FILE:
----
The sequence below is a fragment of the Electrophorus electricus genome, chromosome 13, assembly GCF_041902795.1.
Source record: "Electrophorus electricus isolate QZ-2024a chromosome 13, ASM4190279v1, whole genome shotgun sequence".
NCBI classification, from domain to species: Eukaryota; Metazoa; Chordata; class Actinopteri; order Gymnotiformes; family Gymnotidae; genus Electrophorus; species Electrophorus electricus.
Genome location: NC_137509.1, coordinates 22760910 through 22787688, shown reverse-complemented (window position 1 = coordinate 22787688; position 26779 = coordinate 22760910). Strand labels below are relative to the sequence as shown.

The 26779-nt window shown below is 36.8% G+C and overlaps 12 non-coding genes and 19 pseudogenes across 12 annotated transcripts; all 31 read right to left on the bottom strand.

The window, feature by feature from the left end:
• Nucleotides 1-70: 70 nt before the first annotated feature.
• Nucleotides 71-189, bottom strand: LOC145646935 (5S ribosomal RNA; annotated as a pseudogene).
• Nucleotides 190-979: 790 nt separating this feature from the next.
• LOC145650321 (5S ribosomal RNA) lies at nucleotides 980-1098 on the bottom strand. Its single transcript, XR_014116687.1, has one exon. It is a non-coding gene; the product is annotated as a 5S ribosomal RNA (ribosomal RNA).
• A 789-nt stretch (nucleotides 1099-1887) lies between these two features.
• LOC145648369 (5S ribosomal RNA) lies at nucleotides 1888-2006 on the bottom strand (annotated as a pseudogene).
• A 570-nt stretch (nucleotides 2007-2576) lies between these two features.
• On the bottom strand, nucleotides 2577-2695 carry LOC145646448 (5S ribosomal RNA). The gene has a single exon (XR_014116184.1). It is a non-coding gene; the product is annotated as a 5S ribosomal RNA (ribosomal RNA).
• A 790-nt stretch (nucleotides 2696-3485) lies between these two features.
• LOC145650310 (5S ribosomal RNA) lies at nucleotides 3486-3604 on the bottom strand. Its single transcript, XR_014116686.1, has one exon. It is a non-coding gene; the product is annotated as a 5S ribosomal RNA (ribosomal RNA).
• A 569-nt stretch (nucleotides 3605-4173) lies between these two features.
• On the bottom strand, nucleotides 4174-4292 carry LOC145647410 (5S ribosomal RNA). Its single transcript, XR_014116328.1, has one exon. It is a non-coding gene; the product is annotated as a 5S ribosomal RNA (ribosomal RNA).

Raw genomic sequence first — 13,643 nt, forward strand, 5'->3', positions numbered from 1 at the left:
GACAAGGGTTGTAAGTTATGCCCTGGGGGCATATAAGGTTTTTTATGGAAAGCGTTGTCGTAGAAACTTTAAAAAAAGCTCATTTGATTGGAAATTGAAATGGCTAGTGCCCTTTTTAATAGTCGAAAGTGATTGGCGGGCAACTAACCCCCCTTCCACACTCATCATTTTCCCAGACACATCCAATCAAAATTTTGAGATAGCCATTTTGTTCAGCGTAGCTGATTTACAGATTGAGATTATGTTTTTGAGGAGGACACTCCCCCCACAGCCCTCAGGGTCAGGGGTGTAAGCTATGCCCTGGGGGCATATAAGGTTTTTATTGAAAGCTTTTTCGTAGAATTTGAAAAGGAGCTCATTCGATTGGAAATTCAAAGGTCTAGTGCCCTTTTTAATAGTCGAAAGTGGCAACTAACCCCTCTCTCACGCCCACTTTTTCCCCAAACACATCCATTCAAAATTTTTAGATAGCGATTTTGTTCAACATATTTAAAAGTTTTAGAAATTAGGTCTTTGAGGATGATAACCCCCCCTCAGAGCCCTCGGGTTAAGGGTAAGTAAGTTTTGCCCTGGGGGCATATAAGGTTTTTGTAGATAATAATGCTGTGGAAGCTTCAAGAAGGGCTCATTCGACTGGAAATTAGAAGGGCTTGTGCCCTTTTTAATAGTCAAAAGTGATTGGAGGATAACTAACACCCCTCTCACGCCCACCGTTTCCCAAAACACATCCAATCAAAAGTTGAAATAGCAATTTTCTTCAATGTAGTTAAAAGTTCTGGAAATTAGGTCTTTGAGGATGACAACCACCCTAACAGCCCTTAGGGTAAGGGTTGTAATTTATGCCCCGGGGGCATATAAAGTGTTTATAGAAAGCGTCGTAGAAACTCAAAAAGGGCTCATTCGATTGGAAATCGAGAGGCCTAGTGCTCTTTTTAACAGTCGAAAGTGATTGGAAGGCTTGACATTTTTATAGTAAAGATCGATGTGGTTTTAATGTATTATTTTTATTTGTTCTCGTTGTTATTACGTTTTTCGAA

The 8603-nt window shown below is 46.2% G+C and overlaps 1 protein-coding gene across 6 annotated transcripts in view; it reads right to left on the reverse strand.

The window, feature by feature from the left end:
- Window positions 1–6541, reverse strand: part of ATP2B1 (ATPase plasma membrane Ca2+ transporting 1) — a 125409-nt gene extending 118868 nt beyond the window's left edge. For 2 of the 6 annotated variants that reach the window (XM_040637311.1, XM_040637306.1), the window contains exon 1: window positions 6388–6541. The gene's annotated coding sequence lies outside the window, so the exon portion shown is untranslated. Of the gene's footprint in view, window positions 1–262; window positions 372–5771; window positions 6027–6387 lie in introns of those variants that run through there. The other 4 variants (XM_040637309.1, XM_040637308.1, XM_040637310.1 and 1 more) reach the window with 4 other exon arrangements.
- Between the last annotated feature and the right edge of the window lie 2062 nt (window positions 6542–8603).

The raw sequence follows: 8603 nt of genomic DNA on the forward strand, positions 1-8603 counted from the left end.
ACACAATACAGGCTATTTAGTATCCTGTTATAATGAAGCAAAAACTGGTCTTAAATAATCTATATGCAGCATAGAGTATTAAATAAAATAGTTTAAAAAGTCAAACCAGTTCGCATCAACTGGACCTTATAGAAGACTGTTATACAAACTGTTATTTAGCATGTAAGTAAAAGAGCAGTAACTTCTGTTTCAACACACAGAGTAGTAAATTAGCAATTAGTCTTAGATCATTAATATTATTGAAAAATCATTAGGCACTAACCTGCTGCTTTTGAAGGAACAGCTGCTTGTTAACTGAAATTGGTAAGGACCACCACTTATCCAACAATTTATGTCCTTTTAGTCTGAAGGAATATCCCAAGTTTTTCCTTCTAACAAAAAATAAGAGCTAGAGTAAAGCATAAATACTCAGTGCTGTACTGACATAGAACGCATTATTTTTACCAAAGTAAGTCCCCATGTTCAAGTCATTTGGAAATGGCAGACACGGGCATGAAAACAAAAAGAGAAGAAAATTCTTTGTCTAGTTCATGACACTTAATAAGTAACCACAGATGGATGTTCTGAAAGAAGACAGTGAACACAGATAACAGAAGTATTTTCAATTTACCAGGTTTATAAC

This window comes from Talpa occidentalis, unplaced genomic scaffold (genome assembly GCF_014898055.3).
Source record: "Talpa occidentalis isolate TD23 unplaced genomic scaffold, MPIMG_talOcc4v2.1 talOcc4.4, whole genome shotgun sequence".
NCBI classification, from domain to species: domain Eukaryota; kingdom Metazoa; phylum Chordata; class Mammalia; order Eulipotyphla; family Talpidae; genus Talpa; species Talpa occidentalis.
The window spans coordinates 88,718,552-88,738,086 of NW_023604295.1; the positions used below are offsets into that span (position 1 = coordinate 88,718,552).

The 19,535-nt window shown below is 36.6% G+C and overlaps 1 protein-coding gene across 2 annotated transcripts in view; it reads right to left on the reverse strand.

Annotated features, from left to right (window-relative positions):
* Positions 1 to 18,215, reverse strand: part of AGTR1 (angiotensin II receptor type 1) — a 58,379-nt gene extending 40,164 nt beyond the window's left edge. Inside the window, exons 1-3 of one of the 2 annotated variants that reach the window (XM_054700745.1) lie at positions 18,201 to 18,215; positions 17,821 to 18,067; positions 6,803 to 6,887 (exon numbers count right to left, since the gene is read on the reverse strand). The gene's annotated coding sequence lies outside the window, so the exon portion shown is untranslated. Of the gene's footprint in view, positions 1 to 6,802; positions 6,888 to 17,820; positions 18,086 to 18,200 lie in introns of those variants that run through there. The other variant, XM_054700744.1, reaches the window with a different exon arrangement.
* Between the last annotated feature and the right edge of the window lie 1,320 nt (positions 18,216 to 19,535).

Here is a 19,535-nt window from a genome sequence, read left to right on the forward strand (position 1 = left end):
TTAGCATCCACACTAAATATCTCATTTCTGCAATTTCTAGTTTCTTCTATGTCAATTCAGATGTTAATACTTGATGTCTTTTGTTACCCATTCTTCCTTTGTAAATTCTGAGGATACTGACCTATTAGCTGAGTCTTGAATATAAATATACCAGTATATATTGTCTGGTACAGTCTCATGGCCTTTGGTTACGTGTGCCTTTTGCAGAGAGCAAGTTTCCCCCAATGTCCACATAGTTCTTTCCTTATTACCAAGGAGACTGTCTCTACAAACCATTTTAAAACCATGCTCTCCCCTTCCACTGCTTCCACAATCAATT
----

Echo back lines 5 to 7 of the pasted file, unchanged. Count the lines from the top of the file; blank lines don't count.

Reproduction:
The 26779-nt window shown below is 36.8% G+C and overlaps 12 non-coding genes and 19 pseudogenes across 12 annotated transcripts; all 31 read right to left on the bottom strand.

The window, feature by feature from the left end:
• Nucleotides 1-70: 70 nt before the first annotated feature.